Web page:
Once strengths and weaknesses are correctly identified and risk assessment assigned, a strategic plan with short and long range improvement plans must be developed. Senior management should develop safety improvement plans, as they are responsible for ensuring the safety process is effective and that appropriate resources are in place to meet future goals. Safety plans should be viewed with the same importance as other business plans such as quality, productivity and profitability.
Although uncovering the “good and the bad” can be painful, the pain can be lessened when organizations use the information gained to make sustainable improvements in worker safety.
OSHA kicks off its inaugural Safe + Sound week!
Check out this link to find ideas for participation and events occurring in your area.
Also explore SET Solutions's website for articles and resources on positive safety culture in the workplace.
UPDATE: SET Solutions, LLC’s next OSHA authorized 30 hour Comprehensive Safety Compliance for Electric Utilities Course will start Monday, August 21, 2017 – the day of the much anticipated 2017 Solar Eclipse!
The 2017 Solar Eclipse has been a hot topic for the past year, and people from all over the world are traveling to cities in the United States to see this extremely rare event. The Lexington/Columbia SC area is in the eclipse’s narrow path of totality, and will experience the moon completely block out the sun. All area hotels, motels and rentals have been booked for months.
But …. SET Solutions, LLC has a set of rooms reserved for those attending the upcoming Safety Compliance Course. Participants will be able to receive their 30 hour OSHA training, and experience a very unique event. Our instructors will be sure to allocate plenty of time to view this total solar eclipse, whether you are on your own or sharing the experience with your family.
Don’t miss out! Sign up today.
By: Pam Tompkins, CSP, CUSP, CUSA
In the previous Safety Improvement Audits article, a traditional Safety Compliance Audit was discussed, including its lack of focus on creating effective safety management systems. This article will continue to discuss the Comprehensive Safety Improvement Audit and some of the tools that can be used to better understand how to improve the safety process.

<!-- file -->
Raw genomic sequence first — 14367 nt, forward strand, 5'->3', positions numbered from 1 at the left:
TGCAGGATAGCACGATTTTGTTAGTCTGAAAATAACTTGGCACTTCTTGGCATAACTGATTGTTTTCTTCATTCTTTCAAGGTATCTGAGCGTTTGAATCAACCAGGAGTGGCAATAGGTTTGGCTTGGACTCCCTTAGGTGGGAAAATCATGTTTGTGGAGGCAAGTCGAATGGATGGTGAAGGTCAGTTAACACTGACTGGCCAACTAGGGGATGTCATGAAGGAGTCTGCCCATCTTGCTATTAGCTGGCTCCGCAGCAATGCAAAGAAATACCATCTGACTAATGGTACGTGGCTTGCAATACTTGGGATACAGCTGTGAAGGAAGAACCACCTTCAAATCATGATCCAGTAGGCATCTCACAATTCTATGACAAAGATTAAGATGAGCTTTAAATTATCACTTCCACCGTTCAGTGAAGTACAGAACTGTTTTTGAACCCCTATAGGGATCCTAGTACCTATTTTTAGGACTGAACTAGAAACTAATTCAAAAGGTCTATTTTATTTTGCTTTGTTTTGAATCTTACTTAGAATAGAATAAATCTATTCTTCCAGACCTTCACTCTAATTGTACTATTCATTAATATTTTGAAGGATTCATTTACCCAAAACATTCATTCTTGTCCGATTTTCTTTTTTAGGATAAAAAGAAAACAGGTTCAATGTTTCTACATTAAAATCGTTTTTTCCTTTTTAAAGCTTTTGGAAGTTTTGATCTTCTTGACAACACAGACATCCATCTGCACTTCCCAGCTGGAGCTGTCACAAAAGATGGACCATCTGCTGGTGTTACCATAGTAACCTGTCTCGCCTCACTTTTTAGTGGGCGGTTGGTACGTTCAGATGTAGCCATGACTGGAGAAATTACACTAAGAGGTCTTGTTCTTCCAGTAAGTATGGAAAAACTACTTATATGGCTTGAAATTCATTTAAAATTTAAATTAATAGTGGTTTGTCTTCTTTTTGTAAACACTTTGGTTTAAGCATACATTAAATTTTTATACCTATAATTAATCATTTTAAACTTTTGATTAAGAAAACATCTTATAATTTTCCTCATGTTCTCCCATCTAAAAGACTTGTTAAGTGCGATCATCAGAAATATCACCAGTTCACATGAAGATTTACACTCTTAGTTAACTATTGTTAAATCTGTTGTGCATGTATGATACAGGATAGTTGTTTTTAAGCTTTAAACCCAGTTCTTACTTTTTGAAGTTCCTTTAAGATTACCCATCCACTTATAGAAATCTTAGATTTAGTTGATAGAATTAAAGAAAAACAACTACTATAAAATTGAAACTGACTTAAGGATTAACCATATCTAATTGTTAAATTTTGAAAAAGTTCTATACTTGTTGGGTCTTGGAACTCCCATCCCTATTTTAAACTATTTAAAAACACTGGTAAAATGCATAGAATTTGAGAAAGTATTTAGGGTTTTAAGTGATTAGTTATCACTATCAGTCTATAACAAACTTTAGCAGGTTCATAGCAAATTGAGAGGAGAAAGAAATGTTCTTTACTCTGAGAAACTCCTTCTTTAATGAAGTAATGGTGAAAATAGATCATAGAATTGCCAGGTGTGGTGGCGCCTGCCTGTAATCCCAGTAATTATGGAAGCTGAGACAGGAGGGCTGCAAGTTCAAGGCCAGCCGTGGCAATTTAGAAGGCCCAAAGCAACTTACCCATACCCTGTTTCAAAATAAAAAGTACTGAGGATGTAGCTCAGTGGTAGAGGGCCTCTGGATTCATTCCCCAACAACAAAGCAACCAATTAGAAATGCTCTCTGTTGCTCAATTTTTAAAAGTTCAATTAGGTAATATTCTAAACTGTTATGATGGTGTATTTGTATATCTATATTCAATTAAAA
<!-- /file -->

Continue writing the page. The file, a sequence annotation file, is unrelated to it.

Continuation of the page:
Comprehensive Improvement Audit
A comprehensive improvement audit will identify gaps within the entire safety process so an effective plan can be developed for future improvement. A comprehensive improvement audit identifies gaps between an organization’s existing state of safety and its desired state, simply stated: existing versus desired. The desired state is typically determined by regulatory and industry best practices related to safety management systems, training systems and written rules and procedures.
Audits are typically completed through a series of employee interviews, field observations and document reviews designed to uncover weaknesses within work processes that allow unsafe conditions and contribute to worker errors. Many audits include a safety perception survey and a common cause analysis. These tools can be used to identify specific safety culture issues or areas of vulnerability. Also, these tools can be used prior to an audit to identify specific focus areas that may need more attention during the auditing process. Let’s take a look at both of these tools in more depth.
Safety Perception Survey
In a previous article, we discussed the importance of using safety perception surveys to gain a true picture of worker’s perception of the safety process. Surveys are used to gather feedback from workers so management can gain a clearer understanding of actual working conditions and worker perceptions and opinions. Understanding how workers perceive safety can help identify specific focus areas to address during the improvement audit. A more in-depth discussion on safety perception surveys was featured in the December 2015 issue of Incident Prevention magazine.
Common Cause Analysis
A common cause analysis is used to identify if a single deficiency has caused multiple incidents. Stated another way, do multiple incidents have a common cause? A common cause analysis includes reviewing existing data to determine areas of focused improvement that would yield the greatest sustainable positive results. This process involves reviewing all available data on recent events, close calls, and survey results. When analyzed as a whole, this type of data can be very accurate in pointing to those areas of greatest vulnerability.